For the holidays, my family and I are taking a road trip from Charlotte, NC to Pittsburgh PA to see my in-laws and my husband's cousins.
I grew up in Southern California, went to collage in Texas, and we now live in Charlotte. I have really never driven in the snow and I am nervous. My husband will be doing half the driving, but I want to be prepared, both for driving myself, and any emergencies that we might have. Do you have any winter driving travel tips?
Caroline K. Charlotte, NC
Driving long distances, especially in "winter weather" conditions can be quite tricky, most especially if you are unfamiliar with the way your car will react on ice and snow. If you find that you have to drive during adverse conditions, please consider the following winter travel tips:
1. Know the route and pay attention to the weather. A couple years ago I was traveling from New York to Charlotte in February and got caught in a huge storm. We had chosen to go one way because it would be "faster." Instead, we ended up spending 2 extra days in the car! If we had been paying attention to the weather report, we would have seen the storm coming up the East coast and chosen the more Western way, avoided the storm, and gotten to our destination 2 days sooner! Check the Web, the TV and the Department of Transportation road-condition hotlines and consult them every few hours while you’re on the road.
2. Drink plenty of water. With all that rain and snow, it may seem unlikely that you could get dehydrated, but as little as a 1-2 percent loss of body weight can lead to fatigue and reduced alertness. And you need to be as alert as possible to drive in the rain, snow and ice. Bring plenty of water, and remember to drink it! And as an added bonus, all the water might cause you to take more rest-area breaks, which can help you stay alert and allow you to stretch your legs.
3. Eat enough food. In the winter we crave hearty foods: meats, stews, etc. That is because during the winter your body needs more nourishment than it does on a warm summer day. So bring sandwiches, and high-energy foods such as nuts and granola mix. Remember to pack enough for a whole extra day in the car just in case!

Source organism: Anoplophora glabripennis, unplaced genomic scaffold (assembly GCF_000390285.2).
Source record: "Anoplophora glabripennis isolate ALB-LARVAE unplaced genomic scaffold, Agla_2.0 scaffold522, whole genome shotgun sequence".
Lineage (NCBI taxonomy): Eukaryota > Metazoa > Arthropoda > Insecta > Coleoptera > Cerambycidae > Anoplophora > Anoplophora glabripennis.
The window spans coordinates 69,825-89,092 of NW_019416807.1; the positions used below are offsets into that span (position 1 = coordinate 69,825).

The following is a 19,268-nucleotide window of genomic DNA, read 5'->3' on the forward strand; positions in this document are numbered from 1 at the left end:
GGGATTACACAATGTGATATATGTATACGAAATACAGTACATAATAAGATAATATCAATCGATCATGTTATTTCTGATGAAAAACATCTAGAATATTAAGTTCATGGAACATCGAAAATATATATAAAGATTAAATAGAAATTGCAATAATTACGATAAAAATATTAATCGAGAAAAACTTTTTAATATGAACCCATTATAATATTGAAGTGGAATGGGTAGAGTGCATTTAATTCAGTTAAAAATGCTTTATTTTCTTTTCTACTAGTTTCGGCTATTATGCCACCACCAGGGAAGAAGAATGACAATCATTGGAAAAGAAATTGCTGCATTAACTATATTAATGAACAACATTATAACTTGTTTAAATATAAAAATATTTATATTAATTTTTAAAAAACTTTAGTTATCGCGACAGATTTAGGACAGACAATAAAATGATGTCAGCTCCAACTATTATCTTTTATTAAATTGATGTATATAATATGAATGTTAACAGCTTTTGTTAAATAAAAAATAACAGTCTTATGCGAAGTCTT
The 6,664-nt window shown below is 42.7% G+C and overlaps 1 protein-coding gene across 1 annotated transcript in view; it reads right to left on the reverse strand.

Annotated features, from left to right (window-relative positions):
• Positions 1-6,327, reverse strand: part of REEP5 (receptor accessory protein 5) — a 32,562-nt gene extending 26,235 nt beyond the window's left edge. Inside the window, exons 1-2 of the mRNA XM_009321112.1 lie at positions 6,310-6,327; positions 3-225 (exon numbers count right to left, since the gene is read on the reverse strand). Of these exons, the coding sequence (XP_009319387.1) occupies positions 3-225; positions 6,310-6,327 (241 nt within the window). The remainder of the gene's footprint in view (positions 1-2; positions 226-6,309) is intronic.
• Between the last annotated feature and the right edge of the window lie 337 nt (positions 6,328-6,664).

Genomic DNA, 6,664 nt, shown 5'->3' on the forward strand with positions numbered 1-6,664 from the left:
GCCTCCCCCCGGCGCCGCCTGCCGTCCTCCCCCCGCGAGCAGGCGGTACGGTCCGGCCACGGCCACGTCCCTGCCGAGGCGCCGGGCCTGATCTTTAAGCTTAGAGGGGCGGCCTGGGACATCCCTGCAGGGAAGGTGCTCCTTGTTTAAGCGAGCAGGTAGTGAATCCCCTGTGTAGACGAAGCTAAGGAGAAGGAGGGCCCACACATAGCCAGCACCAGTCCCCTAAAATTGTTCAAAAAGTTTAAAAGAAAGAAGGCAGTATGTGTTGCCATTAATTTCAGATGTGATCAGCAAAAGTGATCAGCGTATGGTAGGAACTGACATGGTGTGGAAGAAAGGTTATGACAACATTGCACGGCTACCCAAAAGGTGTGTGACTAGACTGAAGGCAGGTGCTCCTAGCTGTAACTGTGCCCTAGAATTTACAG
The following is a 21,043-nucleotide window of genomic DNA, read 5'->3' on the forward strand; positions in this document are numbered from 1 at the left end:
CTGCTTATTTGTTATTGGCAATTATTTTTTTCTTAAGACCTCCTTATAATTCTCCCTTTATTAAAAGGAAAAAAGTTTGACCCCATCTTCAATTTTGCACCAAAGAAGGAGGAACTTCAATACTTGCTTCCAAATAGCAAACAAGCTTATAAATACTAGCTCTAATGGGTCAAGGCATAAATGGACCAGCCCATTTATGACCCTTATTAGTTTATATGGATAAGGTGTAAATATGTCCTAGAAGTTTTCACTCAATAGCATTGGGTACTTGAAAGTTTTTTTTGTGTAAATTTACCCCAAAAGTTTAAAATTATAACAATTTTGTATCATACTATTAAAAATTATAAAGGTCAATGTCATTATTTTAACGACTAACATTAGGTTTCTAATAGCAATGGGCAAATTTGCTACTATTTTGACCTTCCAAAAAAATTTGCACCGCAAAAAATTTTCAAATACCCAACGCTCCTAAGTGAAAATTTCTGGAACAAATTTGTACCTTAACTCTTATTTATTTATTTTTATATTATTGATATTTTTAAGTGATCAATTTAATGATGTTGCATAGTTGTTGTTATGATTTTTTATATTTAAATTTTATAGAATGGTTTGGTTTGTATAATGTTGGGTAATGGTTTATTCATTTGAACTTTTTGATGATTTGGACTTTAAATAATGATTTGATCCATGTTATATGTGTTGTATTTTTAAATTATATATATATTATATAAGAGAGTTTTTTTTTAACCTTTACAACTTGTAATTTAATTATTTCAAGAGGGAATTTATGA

4. Pack a winter travel safety box. In your winter safety box, besides a first aid kit, include a blanket, ice scraper, small shovel, and cat litter for traction. You will also want in the car a cell phone, matches, flashlight, "fix-a-flat" and can of lock de-icer.
5. Take it slow. You will need to drive more slowly when the road conditions are bad -- perhaps up to 50% slower-- but don't go too slow, you will need to be moving fast enough to get through the tough snow, and not cause a hazard to the other drivers on the road. When in doubt, pull over and go for a coffee or lunch break and wait until the storm passes over. Better late and safe!
6. Know the car. It is best when driving through the winter weather to be familiar with the vehicle. This is not the time to be driving a friend's vehicle and not know how the car usually handles, and where the windshield wipers are!
7. Know how to recover from skids. On an icy road it is natural to hit the breaks if you start to skid... but be careful. Know if your vehicle has traction control, because the best response may be to break hard OR pump the breaks OR lay off the breaks and gently steer into the direction you want the front of your vehicle to go and don’t touch your to! This is a skill that takes time to learn, and goes to knowing the car!
8. Check the tires. Cold weather reduces tire pressure, so check and fill frequently if needed. Your tire tread depth should be at least an 8th inch, and an investment in good snow tires with lugs may be the best bet if you will be traveling in bad winter weather.
9. Take the rest stop. Winter travel is exhausting and requires you to be alert. Stop frequently to recharge, get food and water and switch drivers often.
10. If you get stuck, stay in your vehicle. If you end up stranded off the road during a storm, it is best to stay with the vehicle as long as you are off to the side, and out of the way of oncoming traffic. Recent tragedies have occurred when a motorist has walked away from their car and gotten lost in the freezing temps. The car will provide shelter and some warmth, and give rescuers something large to find along the road. Make sure your exhaust pipe in clear if you get caught in a drift though, carbon monoxide poisoning can be very dangerous.
Being prepared is key, and you are well on your way, since you are thinking about your winter travel now. Take it easy - bring a bunch of snacks and a safety box -- and you will have a great, and hopefully uneventful drive.
Best of luck!
THE Travel Guru
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